In an article from the Boston Herald dated February 16, 2006, Red Sox owner John Henry discussed revenue sharing, and made the following point:

Baseball has to address the disincentives created by large scale transfers of revenue from successful clubs to less successful clubs. At high enough tax levels the incentive is to invest somewhere other than in baseball. The disincentives are just as powerful for the lower revenue clubs as for the higher revenue clubs. The Red Sox have taken an aggressive stance in investing in all aspects of the franchise. But one has to wonder how many teams will do so when the financial risks often outweigh the potential financial benefits.

The commissioner and the union have radically altered the game of baseball for the better over the last few years by transferring enormous amounts of dollars. But as with all taxes, there is a point at which taxation discourages effort and investment to the point that baseball clubs one by one come to the same, unfortunate conclusion. Looking ahead the Red Sox have to take it on faith that investment in baseball on behalf of our constituency -- the fans -- will make sense. But we cannot ignore the fact that it is their hard-earned dollars we are sending to other cities. [my emphasis]

This might sound like sour grapes to someone from Minneapolis or Milwaukee, but it's really a valid point. Those that are most in favor of the system as it currently stands want you to believe that the vast sums of money being moved around are coming out of the pockets of wealthy men like Fred Wilpon. They really don't want you to think about the higher ticket prices you're paying that subsidizes major league baseball in a place like Pittsburgh, where a ticket to a game is much cheaper than it is in New York. More importantly, what compelling reason does a team like Pittsburgh have to clean up their game and do a better job of exploiting the possibilities of their own market? By raising their own local revenues, they'll only reduce the amount of corporate welfare they receive from more successful teams.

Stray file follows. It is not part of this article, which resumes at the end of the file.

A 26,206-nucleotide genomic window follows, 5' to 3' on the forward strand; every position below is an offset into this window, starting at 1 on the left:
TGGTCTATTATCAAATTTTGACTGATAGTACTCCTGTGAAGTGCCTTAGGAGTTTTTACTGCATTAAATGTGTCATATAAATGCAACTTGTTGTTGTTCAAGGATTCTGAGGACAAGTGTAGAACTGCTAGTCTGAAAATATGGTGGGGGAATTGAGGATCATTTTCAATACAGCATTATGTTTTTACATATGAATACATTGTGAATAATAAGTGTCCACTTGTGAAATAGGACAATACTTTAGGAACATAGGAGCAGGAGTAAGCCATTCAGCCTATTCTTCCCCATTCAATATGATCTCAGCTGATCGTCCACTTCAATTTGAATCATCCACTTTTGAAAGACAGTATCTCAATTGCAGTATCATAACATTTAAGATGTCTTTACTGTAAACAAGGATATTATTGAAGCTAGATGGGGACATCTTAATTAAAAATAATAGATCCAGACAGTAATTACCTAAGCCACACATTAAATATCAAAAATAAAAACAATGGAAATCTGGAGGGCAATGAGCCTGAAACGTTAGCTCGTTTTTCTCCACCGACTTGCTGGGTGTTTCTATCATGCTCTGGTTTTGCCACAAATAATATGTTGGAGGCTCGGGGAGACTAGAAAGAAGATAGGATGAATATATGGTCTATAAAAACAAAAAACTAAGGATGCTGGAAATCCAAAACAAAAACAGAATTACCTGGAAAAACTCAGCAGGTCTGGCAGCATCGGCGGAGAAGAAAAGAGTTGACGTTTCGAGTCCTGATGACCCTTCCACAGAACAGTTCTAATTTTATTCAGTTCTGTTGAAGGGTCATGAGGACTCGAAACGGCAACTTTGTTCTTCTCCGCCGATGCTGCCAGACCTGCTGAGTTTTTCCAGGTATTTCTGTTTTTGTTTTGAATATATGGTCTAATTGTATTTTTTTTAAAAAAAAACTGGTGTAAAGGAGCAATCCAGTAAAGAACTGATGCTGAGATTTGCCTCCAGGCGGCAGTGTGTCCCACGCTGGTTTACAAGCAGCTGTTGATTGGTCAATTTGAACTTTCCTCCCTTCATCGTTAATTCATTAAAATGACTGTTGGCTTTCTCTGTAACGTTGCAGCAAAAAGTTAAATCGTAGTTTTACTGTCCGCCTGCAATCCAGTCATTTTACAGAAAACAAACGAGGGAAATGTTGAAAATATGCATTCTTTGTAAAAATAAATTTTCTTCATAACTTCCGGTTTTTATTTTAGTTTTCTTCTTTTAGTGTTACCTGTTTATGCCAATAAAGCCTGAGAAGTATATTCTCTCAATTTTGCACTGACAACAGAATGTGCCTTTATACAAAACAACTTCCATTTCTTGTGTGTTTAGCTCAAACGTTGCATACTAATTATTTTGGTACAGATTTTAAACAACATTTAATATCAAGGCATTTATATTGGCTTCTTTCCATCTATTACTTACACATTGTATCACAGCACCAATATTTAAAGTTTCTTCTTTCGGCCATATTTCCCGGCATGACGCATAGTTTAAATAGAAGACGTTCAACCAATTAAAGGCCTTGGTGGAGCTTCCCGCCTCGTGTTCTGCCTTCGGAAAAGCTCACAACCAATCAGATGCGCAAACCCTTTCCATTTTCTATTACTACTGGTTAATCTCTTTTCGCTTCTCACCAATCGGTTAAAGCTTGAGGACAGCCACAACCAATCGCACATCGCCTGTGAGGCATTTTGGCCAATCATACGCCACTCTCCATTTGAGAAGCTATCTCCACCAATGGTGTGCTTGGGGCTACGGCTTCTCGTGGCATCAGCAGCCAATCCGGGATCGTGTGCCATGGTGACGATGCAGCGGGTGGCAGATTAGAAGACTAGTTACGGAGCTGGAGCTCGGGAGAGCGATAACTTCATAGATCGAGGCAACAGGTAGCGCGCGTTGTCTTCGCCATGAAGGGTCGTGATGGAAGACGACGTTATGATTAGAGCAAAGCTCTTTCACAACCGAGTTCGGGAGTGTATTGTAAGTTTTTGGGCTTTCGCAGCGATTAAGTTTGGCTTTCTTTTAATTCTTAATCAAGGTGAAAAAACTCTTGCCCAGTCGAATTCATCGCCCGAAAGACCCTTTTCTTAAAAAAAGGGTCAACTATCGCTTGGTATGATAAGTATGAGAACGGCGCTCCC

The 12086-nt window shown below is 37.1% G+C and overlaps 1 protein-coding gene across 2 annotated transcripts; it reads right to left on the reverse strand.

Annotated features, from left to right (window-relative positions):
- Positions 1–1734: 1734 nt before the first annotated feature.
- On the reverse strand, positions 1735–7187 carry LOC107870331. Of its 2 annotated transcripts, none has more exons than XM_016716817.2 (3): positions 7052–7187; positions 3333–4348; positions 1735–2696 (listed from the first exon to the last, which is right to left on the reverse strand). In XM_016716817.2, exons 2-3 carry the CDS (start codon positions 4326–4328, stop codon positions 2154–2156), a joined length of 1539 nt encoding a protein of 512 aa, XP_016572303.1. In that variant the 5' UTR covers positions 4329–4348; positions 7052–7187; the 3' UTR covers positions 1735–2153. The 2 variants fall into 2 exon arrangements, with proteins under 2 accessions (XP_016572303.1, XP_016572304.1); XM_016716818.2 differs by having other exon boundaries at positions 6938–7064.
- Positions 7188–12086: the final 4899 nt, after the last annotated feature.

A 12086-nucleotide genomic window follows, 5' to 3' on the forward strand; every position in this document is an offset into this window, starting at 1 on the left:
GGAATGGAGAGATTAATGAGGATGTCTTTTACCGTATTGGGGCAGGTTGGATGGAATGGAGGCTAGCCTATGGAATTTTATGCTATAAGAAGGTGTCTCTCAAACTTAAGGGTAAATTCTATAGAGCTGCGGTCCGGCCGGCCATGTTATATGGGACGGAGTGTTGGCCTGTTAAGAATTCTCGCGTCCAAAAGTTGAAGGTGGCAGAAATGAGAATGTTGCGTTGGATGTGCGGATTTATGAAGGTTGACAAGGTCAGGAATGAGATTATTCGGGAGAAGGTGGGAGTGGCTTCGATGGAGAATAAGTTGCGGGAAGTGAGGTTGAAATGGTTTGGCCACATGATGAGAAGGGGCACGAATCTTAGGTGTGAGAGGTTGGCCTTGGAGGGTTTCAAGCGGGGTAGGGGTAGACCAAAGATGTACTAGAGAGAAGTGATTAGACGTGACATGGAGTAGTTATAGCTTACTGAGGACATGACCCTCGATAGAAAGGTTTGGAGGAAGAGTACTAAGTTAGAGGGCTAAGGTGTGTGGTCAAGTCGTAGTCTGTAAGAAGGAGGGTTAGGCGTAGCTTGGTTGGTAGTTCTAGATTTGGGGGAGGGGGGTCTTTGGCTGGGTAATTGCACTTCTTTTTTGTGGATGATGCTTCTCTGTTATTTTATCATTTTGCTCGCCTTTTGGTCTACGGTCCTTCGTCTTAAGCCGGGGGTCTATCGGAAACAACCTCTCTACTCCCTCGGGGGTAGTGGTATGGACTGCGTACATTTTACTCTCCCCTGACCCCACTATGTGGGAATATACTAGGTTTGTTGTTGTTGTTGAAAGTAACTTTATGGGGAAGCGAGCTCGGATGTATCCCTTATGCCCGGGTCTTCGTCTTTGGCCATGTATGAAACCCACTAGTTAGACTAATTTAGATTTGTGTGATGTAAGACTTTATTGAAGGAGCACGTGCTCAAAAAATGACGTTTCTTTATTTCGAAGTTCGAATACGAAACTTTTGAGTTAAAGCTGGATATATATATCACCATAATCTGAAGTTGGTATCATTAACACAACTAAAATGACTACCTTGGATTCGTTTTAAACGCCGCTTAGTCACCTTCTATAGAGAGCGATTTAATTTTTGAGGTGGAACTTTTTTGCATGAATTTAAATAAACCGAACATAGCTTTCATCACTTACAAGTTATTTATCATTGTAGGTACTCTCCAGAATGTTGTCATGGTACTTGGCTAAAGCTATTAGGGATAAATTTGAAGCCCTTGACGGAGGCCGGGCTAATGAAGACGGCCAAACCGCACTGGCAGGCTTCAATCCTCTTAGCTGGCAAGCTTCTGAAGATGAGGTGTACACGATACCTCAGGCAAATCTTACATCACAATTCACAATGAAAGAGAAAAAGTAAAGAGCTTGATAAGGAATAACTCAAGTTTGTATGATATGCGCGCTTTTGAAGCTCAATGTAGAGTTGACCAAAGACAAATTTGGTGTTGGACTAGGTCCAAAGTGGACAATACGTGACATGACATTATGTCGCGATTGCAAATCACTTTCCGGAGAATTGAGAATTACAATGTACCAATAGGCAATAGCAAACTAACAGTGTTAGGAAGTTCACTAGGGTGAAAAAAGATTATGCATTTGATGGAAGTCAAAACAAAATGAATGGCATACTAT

Revenue sharing, as it is currently set up, is a part of baseball's collective bargaining agreement between the players and owners. Maury Brown, the editor of BusinessOfBaseball.com, believes that what he calls "meaningful revenue sharing" will be an important part of the next collective bargaining agreement. He cites the provision in the current CBA concerning revenue sharing that "each Club shall use its revenue sharing receipts ... in an effort to improve its performance on the field." The commissioner is supposed to be enforcing this, but most acknowledge that he's coming up short in this matter. According to Mr. Brown:

Recall that in 2000, Carl Pohlad (baseball's richest owner) and the Twins pulled in $21 million in revenue sharing. The problem with this? It was $5 million more than their entire player payroll. Clearly, Selig is not enforcing the provision...

Pohlad is a notorious cheapskate and con artist, but he's not the only one playing this game with revenues. Again, some of the lucre that Pohlad and his cohorts are lining their pockets with have come out of your pockets in the increased cost of Mets tickets -- it's not just Fred Wilpon's problem, it's yours, too.